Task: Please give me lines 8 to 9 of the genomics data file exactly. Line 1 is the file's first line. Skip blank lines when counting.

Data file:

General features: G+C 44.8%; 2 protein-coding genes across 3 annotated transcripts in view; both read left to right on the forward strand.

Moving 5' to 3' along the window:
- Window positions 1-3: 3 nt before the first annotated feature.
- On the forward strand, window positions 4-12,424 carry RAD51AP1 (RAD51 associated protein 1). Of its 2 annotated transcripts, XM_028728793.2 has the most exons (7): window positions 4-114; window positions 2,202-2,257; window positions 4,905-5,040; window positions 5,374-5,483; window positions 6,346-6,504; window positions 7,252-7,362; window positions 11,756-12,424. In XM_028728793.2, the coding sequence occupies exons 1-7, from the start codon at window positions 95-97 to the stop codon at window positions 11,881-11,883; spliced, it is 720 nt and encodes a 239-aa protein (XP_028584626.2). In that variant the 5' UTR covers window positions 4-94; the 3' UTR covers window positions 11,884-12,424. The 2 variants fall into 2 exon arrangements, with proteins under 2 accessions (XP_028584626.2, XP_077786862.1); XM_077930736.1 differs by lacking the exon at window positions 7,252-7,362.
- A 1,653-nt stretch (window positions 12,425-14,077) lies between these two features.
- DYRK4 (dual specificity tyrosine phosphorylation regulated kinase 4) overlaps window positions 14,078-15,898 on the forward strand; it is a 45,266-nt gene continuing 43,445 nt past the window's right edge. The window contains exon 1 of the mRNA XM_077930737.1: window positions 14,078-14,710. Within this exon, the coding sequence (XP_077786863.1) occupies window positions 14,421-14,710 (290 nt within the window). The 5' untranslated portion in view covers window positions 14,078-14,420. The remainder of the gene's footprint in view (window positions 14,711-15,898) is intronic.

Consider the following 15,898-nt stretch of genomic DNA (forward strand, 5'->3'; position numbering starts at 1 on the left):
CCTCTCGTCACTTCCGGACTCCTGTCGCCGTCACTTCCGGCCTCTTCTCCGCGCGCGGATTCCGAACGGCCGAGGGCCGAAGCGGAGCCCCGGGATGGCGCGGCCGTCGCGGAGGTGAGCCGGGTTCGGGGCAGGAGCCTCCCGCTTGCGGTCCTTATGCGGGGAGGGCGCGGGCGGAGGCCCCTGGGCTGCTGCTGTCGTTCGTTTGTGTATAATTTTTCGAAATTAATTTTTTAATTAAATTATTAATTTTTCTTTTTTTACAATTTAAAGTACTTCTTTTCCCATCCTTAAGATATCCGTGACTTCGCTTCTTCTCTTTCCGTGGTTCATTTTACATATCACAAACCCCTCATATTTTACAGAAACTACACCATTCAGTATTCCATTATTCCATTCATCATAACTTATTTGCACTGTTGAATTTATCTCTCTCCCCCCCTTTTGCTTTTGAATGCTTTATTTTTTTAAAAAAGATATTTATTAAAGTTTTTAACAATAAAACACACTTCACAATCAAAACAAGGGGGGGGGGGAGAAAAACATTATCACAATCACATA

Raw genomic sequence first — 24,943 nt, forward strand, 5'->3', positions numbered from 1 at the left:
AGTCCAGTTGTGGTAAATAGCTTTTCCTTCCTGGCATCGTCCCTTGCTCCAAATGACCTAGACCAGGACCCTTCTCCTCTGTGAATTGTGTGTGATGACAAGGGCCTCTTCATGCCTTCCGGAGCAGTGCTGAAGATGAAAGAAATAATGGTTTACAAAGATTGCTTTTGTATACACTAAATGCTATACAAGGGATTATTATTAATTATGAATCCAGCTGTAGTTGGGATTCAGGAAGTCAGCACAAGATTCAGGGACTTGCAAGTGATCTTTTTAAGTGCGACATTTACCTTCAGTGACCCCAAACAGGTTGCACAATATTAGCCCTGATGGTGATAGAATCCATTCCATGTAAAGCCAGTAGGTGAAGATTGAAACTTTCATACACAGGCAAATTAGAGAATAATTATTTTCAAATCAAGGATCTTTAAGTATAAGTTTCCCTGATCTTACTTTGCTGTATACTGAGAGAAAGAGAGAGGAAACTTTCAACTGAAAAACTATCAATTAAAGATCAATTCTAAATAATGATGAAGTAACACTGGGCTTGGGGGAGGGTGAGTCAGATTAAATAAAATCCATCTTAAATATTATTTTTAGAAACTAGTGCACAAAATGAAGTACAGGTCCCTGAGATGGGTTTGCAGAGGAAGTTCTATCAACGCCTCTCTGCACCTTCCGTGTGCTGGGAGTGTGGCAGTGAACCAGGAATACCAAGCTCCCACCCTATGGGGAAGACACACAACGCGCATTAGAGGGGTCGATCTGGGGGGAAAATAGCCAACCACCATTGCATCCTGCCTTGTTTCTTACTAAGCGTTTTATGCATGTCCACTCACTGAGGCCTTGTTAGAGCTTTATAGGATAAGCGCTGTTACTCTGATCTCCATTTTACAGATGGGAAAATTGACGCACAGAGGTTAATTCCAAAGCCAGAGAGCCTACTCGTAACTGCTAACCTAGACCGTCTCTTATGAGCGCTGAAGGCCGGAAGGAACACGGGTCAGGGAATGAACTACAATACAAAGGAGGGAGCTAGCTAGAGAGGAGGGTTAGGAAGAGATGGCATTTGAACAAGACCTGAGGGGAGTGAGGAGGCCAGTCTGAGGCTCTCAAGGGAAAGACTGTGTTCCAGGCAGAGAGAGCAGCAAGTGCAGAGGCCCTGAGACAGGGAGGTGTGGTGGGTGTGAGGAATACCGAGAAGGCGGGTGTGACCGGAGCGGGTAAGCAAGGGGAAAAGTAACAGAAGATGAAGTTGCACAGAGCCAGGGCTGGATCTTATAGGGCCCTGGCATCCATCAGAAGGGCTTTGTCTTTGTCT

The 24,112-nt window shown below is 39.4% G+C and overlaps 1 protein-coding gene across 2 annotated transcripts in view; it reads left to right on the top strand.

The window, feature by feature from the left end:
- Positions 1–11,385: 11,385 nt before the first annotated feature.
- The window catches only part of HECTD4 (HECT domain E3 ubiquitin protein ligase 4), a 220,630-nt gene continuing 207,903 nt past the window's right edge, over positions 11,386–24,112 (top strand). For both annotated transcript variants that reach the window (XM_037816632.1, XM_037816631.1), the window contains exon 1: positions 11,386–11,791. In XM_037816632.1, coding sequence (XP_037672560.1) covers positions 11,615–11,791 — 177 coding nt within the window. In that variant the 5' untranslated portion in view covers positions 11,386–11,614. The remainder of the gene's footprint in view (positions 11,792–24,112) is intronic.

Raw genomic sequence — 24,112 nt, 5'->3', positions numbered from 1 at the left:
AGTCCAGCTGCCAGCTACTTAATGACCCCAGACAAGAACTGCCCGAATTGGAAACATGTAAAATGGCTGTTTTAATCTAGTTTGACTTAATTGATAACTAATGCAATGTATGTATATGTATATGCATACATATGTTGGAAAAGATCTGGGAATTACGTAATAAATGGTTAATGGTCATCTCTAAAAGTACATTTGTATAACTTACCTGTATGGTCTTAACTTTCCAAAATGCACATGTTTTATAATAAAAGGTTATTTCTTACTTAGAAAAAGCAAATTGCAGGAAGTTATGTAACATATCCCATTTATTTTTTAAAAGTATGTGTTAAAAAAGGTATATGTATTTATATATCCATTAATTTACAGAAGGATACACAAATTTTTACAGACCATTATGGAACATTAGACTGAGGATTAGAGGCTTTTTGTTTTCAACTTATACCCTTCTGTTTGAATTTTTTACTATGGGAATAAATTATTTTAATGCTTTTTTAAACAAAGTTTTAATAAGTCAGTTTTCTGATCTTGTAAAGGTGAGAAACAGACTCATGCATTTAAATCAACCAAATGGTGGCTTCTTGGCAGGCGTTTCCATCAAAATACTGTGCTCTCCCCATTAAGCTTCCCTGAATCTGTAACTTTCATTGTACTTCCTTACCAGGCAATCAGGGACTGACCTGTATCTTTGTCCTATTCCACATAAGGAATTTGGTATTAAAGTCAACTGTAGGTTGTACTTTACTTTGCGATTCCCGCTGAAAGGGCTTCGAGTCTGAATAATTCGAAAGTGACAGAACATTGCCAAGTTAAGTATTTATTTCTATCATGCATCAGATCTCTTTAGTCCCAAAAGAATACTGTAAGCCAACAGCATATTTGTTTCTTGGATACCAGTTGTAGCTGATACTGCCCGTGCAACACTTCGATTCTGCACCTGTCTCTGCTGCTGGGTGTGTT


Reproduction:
CCTCTCGTCACTTCCGGACTCCTGTCGCCGTCACTTCCGGCCTCTTCTCCGCGCGCGGATTCCGAACGGCCGAGGGCCGAAGCGGAGCCCCGGGATGGCGCGGCCGTCGCGGAGGTGAGCCGGGTTCGGGGCAGGAGCCTCCCGCTTGCGGTCCTTATGCGGGGAGGGCGCGGGCGGAGGCCCCTGGGCTGCTGCTGTCGTTCGTTTGTGTATAATTTTTCGAAATTAATTTTTTAATTAAATTATTAATTTTTCTTTTTTTACAATTTAAAGTACTTCTTTTCCCATCCTTAAGATATCCGTGACTTCGCTTCTTCTCTTTCCGTGGTTCATTTTACATATCACAAACCCCTCATATTTTACAGAAACTACACCATTCAGTATTCCATTATTCCATTCATCATAACTTATTTGCACTGTTGAATTTATCTCTCTCCCCCCCTTTTGCTTTTGAATGCTTTATTTTTTTAAAAAAGATATTTATTAAAGTTTTTAACAATAAAACACACTTCACAATCAAAACAAGGGGGGGGGGGAGAAAAACATTATCACAATCACATA

Raw genomic sequence first — 24,943 nt, forward strand, 5'->3', positions numbered from 1 at the left: